Not panicking is too hard to do

Most people would have missed the violent reaction of the European currency and bond markets to Mario Draghi’s discussion of the ECB’s policy statement last Thursday. I say ‘violent’ since the currency and bond markets registered movements of +1.5 and -3% respectively, during 15 minutes of trading post announcement. Mario Draghi apparently disappointed the investment community by not adopting a more aggressive QE/negative interest rate/broader bond purchasing policy. My reading of Draghi’s statement was that the ECB committed to extending their bond buying policy without signalling any end in sight. The question I find intriguing, is who, exactly was so disappointed that they inflicted tremendous losses on themselves and others?

The Bloomberg grab shows both the impact on the Euro (in yellow) and on Spanish bonds (in white).The diagram is fascinating for a number of reasons. First, the policy statement was released at 20:45pm while Mario Draghi began talking at 21:30pm. Strangely, the market reacted to Draghi’s verbal comments rather than the policy itself. Second, the first market to panic was the currency with the Euro starting to jump about 1 minute into the speech. For its part, the bond market started to fall gently about 2 minutes later, however the big panic came at 21:40, a full 10 minutes after Draghi began talking and 8 minutes after the Euro had done its thing.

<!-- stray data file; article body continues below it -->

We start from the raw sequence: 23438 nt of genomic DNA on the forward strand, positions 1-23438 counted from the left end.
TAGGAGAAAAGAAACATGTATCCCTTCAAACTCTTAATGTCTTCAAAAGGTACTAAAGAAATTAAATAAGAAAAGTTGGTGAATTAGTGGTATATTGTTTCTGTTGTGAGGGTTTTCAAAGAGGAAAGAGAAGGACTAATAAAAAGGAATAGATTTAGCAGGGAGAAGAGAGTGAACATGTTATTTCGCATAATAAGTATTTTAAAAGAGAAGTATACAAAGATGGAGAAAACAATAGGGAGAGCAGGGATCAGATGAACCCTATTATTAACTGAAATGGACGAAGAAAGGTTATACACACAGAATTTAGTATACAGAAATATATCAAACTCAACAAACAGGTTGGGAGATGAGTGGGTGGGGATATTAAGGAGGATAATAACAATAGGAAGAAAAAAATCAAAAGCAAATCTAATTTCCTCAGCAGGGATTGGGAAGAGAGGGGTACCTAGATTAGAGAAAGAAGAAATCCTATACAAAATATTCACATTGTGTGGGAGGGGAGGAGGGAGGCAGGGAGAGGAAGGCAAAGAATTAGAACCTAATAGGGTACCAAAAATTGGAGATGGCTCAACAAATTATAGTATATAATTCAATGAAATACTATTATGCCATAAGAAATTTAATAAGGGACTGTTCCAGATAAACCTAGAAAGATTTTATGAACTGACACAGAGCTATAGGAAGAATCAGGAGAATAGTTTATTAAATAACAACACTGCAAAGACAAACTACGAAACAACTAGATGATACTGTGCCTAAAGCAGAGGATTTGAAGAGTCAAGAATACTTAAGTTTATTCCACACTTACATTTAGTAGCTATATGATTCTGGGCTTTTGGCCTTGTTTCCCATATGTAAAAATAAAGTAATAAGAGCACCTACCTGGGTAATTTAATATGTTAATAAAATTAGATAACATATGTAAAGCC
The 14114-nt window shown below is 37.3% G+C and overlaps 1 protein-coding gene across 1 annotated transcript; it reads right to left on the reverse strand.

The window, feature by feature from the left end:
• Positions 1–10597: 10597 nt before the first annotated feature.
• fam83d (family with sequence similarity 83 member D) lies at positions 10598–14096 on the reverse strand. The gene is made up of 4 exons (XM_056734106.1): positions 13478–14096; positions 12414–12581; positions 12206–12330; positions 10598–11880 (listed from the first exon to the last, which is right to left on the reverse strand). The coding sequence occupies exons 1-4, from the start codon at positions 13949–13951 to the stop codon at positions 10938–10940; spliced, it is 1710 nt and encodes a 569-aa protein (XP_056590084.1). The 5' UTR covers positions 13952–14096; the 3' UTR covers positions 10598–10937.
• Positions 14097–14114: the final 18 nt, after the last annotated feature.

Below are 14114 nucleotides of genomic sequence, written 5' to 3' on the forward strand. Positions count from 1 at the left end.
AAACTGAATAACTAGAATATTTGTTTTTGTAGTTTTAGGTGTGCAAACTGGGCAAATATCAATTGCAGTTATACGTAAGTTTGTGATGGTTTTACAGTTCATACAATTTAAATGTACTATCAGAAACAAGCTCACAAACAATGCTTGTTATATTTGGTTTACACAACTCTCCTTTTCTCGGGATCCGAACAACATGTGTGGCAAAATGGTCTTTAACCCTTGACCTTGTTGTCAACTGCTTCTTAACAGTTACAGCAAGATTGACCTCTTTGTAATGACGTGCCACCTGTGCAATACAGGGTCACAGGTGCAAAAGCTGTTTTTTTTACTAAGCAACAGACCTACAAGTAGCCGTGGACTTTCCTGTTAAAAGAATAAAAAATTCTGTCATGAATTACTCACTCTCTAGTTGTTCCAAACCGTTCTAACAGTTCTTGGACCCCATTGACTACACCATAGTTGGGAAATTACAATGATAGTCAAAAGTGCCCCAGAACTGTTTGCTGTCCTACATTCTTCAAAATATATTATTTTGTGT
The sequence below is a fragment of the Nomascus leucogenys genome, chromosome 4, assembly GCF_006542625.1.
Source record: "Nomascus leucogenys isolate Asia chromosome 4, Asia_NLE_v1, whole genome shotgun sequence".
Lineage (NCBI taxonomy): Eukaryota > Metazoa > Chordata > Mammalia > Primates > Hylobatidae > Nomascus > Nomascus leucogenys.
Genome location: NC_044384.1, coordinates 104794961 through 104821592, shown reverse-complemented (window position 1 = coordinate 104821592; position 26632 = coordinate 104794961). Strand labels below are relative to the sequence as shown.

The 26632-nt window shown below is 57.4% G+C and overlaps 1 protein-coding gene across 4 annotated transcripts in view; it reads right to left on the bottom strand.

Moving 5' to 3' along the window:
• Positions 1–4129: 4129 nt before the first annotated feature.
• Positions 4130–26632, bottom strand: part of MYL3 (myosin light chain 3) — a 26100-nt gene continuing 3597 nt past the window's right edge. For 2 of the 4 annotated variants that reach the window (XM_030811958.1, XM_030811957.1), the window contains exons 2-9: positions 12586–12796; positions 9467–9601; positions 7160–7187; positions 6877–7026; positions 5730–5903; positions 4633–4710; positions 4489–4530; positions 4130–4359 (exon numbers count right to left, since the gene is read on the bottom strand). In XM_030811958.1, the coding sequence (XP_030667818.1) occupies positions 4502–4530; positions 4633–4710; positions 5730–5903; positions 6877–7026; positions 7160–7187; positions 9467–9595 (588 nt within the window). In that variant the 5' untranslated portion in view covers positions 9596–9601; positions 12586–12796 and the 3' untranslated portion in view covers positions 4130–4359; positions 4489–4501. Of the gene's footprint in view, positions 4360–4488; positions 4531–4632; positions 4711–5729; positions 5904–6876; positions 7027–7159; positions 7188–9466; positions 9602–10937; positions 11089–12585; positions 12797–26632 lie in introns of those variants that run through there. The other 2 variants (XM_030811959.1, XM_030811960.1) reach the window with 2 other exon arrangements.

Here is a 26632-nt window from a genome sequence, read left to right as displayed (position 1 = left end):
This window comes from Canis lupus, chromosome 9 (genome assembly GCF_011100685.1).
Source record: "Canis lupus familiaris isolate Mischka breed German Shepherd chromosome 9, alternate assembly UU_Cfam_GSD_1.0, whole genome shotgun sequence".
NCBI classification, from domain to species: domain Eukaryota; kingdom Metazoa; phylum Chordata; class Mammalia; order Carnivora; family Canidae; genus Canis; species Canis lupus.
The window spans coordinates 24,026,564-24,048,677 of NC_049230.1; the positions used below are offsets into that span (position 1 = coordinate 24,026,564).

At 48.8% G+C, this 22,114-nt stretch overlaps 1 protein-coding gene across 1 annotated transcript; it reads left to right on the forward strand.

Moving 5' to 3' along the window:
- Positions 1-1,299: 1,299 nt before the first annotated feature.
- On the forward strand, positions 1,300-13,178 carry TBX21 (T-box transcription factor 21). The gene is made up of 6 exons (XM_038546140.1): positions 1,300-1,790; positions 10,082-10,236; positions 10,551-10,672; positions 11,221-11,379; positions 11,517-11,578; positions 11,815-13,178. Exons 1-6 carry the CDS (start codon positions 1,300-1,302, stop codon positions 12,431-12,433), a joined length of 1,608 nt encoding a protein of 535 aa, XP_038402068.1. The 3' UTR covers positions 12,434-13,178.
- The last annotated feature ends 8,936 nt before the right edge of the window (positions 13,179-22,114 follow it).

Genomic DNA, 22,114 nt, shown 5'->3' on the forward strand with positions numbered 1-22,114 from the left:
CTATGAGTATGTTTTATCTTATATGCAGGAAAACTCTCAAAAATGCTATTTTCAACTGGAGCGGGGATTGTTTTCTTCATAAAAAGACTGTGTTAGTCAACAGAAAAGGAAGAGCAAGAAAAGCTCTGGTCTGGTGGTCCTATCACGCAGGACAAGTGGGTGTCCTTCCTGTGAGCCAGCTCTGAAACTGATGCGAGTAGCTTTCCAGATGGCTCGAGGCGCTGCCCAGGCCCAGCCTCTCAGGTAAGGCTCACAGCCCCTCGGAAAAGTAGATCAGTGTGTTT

The fact that the currency market led the bond market by a full 8 minutes in response to the same information is unusual. Either these markets move in tandem or there should have been no delayed reaction. Simultaneous cross-market reaction is generally driven by movements in one price triggering stop-loss orders in other markets – for instance, a short position in Euro hedging a long position in Spanish bonds should be unwound together. This did not seem to be the case.

It seems that the bond market participants hit the ‘me too’ panic button, albeit a bit late. By this, I mean, they read the ECB statement at 20:45pm and decided it was ok. They began listening to Draghi’s press conference, and this seemed ok too. But then some bond traders noticed that the currency market was in a panic, and rather than ignore it, they decided to join in and panic too – 8 minutes later.

If you are a trader, and you sit too close to the market every day, it seems NOT panicking is simply too hard to do…